A: Know your numbers and price accordingly.
What are the emerging industry trends that companies need to plan for and begin thinking about now, to be better prepared for in the future?
A: I see that our industry’s fragmentation is pushing prices down, and the lack of labor resources is putting a strain on every company out there. There will always be startups. I don’t want to knock anyone who takes the leap and starts their own thing, but there needs to be a commitment to building something bigger and better and not just working for a wage.
The landscape industry is ripe for consolidation. I think as the labour crunch gets worse, and liability insurance is harder to get for the snow season, the very small companies will fizzle, the small will become medium-sized and the medium-sized will merge to form large full-service companies. Owners need to build sellable companies that make a profit and can run without them.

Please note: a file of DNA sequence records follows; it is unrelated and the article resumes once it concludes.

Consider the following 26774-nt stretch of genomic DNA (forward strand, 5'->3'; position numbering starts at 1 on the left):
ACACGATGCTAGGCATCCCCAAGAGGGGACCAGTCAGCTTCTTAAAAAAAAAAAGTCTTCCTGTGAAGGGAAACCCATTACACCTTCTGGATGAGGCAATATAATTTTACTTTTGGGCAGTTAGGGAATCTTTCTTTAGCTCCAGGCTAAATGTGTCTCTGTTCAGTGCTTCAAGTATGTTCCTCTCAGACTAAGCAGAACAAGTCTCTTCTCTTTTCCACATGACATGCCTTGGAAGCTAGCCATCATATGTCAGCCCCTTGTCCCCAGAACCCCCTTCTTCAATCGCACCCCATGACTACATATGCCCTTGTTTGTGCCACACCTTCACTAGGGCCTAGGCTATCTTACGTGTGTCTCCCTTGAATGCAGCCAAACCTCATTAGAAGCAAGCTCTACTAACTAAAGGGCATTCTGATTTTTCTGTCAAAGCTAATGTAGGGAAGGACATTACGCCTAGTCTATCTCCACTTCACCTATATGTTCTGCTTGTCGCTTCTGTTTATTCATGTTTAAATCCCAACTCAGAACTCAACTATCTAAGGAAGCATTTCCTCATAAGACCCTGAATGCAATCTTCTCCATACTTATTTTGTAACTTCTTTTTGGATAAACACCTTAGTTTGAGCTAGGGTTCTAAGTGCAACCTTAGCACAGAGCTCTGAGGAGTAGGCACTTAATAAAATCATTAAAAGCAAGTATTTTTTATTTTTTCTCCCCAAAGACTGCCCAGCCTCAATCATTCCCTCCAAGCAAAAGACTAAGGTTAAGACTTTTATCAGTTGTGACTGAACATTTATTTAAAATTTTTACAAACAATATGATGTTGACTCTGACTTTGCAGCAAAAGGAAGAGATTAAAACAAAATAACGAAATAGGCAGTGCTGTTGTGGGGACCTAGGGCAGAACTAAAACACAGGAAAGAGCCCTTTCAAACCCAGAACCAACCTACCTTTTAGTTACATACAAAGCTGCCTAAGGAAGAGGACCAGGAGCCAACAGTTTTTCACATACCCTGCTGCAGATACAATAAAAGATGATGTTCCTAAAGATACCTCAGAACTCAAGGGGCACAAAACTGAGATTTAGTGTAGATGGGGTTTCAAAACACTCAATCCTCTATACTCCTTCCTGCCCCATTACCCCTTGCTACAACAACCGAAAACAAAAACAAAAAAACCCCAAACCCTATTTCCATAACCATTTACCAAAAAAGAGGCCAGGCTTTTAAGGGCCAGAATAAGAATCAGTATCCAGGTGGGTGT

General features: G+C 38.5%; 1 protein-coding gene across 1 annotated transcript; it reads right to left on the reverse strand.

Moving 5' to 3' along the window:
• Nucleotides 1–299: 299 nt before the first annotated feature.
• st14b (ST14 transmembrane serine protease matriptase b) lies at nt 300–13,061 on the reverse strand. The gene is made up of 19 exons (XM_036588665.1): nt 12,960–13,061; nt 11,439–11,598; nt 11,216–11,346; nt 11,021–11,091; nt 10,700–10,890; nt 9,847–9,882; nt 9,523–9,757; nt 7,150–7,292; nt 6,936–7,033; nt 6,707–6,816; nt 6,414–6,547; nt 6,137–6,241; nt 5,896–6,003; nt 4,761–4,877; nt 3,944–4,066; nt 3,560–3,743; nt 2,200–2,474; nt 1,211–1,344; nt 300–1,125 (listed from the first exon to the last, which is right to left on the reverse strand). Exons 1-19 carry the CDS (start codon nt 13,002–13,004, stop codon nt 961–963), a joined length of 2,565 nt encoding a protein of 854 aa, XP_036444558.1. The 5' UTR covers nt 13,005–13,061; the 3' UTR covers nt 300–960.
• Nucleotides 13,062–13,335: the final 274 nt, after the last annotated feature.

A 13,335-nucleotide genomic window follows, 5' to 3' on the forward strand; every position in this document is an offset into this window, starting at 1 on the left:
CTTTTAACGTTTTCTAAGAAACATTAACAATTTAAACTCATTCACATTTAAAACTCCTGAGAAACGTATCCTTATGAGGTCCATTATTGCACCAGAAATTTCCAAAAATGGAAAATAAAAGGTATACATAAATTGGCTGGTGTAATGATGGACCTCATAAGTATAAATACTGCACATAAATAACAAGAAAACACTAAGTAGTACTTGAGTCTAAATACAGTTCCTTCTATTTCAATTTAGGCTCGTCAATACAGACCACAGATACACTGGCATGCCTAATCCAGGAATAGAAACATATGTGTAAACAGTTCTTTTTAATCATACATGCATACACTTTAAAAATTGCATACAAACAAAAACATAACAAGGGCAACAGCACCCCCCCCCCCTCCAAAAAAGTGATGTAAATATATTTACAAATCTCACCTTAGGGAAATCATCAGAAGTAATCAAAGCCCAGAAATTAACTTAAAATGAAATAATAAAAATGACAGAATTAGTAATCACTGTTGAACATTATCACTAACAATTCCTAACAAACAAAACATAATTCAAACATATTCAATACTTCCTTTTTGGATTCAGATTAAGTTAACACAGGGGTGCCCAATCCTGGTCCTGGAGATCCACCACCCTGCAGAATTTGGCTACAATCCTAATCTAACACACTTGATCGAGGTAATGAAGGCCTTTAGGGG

Navigating the green industry as a landscape business owner requires boldness and humility. Being able to recognize that you can’t do everything is a common obstacle that entrepreneurs face. Fortunately, LMN offers a suite of B2B landscape business software that allows its users to manage their businesses without obstacles better. Try LMN Free today.